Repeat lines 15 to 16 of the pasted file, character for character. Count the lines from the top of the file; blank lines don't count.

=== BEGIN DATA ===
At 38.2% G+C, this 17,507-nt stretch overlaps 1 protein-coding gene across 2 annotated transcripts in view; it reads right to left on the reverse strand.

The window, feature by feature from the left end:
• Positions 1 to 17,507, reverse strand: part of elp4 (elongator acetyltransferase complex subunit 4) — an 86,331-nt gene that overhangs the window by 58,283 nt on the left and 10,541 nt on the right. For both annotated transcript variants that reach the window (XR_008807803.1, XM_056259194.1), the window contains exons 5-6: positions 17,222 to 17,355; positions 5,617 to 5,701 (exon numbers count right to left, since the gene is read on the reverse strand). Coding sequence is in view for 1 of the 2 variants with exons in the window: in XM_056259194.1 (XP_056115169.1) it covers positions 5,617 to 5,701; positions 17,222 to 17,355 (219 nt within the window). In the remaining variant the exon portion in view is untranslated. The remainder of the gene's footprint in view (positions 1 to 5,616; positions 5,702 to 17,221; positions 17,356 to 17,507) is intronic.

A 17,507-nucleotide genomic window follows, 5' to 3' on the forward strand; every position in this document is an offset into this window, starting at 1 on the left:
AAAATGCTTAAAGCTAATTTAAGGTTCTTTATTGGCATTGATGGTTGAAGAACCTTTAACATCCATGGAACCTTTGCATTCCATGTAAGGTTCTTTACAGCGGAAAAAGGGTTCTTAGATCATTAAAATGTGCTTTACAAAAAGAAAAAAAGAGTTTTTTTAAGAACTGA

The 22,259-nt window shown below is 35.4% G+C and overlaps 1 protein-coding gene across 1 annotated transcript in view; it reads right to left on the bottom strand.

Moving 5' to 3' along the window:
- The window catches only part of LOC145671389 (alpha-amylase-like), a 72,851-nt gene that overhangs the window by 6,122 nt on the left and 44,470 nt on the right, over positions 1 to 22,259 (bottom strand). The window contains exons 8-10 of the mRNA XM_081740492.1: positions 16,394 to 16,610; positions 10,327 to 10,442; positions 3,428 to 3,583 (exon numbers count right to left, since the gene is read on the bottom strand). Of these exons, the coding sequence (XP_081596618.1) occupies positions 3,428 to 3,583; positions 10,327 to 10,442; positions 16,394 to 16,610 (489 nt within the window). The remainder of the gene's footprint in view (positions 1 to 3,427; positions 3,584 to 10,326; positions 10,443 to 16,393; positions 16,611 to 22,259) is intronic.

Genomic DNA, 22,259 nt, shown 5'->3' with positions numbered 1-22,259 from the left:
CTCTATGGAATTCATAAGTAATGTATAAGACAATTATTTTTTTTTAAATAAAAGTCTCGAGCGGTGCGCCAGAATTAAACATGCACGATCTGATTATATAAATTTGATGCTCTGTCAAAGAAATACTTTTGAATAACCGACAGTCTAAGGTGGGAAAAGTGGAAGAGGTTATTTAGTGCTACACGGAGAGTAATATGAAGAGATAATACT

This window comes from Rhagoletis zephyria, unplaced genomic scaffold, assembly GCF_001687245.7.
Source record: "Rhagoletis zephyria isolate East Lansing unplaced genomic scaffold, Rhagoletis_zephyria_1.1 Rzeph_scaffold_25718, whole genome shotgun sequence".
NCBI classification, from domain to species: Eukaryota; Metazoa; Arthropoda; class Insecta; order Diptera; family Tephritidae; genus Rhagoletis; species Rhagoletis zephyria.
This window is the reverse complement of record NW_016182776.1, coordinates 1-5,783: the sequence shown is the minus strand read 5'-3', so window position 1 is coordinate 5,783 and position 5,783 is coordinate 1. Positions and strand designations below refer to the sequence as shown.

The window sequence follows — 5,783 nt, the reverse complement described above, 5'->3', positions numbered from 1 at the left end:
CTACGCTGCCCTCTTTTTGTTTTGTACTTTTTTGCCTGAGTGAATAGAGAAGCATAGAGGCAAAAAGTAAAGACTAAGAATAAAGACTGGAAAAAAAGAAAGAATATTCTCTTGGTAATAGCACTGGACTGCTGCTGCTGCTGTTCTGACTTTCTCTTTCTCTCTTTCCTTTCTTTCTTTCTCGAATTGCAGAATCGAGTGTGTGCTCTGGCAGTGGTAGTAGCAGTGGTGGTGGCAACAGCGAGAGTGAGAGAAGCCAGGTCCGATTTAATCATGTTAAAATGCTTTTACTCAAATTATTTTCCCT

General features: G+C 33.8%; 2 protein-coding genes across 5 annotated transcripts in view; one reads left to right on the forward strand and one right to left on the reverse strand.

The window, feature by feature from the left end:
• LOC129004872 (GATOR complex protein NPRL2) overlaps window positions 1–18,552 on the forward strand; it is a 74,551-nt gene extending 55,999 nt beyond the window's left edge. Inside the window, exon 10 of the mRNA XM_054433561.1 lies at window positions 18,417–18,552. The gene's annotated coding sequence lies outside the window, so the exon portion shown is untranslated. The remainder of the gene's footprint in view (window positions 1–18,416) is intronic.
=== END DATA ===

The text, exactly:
The window sequence follows — 5,783 nt, the reverse complement described above, 5'->3', positions numbered from 1 at the left end:
CTACGCTGCCCTCTTTTTGTTTTGTACTTTTTTGCCTGAGTGAATAGAGAAGCATAGAGGCAAAAAGTAAAGACTAAGAATAAAGACTGGAAAAAAAGAAAGAATATTCTCTTGGTAATAGCACTGGACTGCTGCTGCTGCTGTTCTGACTTTCTCTTTCTCTCTTTCCTTTCTTTCTTTCTCGAATTGCAGAATCGAGTGTGTGCTCTGGCAGTGGTAGTAGCAGTGGTGGTGGCAACAGCGAGAGTGAGAGAAGCCAGGTCCGATTTAATCATGTTAAAATGCTTTTACTCAAATTATTTTCCCT